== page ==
Wessex Archaeology was commissioned by English Heritage in December 2006 to undertake an initial desk-based appraisal of the wreck of the troopship ss Mendi. The Mendi was a British troopship carrying non-combatant black labourers from South Africa to France when it sank with huge loss of life after a collision with another vessel in the English Channel, south of the Isle of Wight in February 1917.

The wreck of the Mendi is more than just a tragic maritime accident. It is also a monument to a rare tangible link, both in the UK and in South Africa, with the now obscure and generally forgotten system of ‘native’ labour contingents used by the British Army, during World War I.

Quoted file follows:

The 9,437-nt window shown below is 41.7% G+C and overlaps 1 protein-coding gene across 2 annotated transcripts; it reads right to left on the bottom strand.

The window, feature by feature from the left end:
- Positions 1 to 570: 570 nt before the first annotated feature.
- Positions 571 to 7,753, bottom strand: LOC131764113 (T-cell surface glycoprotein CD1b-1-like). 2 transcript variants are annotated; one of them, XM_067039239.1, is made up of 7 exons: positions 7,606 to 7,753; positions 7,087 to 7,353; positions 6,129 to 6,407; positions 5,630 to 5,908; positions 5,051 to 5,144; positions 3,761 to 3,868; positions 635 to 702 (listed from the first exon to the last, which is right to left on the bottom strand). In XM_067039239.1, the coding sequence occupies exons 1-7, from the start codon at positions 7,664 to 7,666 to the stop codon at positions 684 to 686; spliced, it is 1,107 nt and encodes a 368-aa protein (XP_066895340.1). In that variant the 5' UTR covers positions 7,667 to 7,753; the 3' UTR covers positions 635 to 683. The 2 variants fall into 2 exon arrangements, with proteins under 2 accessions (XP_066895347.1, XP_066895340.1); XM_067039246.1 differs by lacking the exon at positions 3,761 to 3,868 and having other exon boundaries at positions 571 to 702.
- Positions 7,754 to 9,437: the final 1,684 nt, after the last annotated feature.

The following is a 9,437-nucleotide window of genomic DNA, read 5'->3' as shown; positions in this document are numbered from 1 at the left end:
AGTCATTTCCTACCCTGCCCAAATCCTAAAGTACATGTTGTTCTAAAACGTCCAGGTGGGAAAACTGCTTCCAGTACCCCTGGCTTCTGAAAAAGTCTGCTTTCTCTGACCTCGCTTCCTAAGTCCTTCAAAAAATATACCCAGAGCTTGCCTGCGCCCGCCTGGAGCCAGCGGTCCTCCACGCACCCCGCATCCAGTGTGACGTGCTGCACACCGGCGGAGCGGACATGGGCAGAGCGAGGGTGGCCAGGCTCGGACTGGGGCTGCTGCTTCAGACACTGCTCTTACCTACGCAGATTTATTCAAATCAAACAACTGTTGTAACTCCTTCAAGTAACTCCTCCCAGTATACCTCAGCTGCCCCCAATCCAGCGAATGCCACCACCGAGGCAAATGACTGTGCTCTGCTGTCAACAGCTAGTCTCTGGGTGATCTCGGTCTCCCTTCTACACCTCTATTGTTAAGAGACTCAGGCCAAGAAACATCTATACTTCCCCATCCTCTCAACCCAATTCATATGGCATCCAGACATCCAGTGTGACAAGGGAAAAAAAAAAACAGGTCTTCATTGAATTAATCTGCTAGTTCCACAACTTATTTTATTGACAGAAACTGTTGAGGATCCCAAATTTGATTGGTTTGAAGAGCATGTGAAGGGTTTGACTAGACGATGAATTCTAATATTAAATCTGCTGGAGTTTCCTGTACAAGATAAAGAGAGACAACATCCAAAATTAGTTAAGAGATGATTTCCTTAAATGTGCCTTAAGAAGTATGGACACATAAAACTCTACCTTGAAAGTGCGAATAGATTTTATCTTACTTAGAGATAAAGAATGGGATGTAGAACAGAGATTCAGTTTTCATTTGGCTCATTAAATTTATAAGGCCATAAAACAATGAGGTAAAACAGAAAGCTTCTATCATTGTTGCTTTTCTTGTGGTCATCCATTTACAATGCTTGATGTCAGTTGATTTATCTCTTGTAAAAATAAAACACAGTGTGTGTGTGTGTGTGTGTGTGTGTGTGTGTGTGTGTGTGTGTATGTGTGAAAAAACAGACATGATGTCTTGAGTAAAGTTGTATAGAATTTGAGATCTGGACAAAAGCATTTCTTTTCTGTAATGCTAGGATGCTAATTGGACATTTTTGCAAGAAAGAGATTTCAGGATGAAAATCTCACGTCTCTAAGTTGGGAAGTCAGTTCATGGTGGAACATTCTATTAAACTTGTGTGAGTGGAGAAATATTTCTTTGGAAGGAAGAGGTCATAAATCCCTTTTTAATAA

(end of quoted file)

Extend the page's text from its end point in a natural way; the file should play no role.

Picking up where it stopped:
The aim of the current project is to investigate the issues and areas of potential historical, archaeological, social and political interest associated with this wreck. It will then look beyond the wreck and the event, to consider the wider social and political context of the loss of the Mendi, and consider why this particular wreck is of special international importance.

The project will identify a range of areas for potential future research, and serve as the basis for a possible non-intrusive survey of the wreck itself in the near future.

Visit the ss Mendi project website for further information.